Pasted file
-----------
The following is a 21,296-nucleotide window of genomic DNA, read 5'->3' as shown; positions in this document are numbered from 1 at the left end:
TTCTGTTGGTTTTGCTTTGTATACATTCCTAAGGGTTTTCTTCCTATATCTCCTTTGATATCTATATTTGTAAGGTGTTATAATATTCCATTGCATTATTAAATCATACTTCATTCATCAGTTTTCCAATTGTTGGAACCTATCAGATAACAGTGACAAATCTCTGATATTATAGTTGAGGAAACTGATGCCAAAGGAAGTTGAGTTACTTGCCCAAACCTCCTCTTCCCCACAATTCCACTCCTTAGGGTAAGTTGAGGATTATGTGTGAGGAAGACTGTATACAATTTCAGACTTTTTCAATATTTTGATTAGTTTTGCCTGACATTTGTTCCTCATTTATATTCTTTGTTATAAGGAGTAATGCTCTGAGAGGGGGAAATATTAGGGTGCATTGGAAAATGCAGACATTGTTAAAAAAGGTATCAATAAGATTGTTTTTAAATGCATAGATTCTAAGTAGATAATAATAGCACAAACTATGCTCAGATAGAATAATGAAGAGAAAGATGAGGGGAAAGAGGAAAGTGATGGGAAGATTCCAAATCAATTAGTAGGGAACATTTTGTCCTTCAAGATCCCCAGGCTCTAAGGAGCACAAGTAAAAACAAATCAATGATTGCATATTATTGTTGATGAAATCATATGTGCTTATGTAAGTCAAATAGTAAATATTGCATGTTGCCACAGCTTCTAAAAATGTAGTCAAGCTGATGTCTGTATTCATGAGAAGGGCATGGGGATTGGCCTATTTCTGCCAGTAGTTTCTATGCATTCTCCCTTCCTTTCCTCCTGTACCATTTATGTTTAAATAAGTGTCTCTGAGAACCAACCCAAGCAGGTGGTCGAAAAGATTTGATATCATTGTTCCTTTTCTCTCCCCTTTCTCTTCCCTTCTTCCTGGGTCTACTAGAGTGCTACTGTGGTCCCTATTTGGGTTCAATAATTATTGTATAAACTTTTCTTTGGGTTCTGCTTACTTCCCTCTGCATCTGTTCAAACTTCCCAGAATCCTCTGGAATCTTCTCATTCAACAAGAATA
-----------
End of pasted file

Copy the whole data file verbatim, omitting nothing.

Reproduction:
The following is a 21,296-nucleotide window of genomic DNA, read 5'->3' as shown; positions in this document are numbered from 1 at the left end:
TTCTGTTGGTTTTGCTTTGTATACATTCCTAAGGGTTTTCTTCCTATATCTCCTTTGATATCTATATTTGTAAGGTGTTATAATATTCCATTGCATTATTAAATCATACTTCATTCATCAGTTTTCCAATTGTTGGAACCTATCAGATAACAGTGACAAATCTCTGATATTATAGTTGAGGAAACTGATGCCAAAGGAAGTTGAGTTACTTGCCCAAACCTCCTCTTCCCCACAATTCCACTCCTTAGGGTAAGTTGAGGATTATGTGTGAGGAAGACTGTATACAATTTCAGACTTTTTCAATATTTTGATTAGTTTTGCCTGACATTTGTTCCTCATTTATATTCTTTGTTATAAGGAGTAATGCTCTGAGAGGGGGAAATATTAGGGTGCATTGGAAAATGCAGACATTGTTAAAAAAGGTATCAATAAGATTGTTTTTAAATGCATAGATTCTAAGTAGATAATAATAGCACAAACTATGCTCAGATAGAATAATGAAGAGAAAGATGAGGGGAAAGAGGAAAGTGATGGGAAGATTCCAAATCAATTAGTAGGGAACATTTTGTCCTTCAAGATCCCCAGGCTCTAAGGAGCACAAGTAAAAACAAATCAATGATTGCATATTATTGTTGATGAAATCATATGTGCTTATGTAAGTCAAATAGTAAATATTGCATGTTGCCACAGCTTCTAAAAATGTAGTCAAGCTGATGTCTGTATTCATGAGAAGGGCATGGGGATTGGCCTATTTCTGCCAGTAGTTTCTATGCATTCTCCCTTCCTTTCCTCCTGTACCATTTATGTTTAAATAAGTGTCTCTGAGAACCAACCCAAGCAGGTGGTCGAAAAGATTTGATATCATTGTTCCTTTTCTCTCCCCTTTCTCTTCCCTTCTTCCTGGGTCTACTAGAGTGCTACTGTGGTCCCTATTTGGGTTCAATAATTATTGTATAAACTTTTCTTTGGGTTCTGCTTACTTCCCTCTGCATCTGTTCAAACTTCCCAGAATCCTCTGGAATCTTCTCATTCAACAAGAATA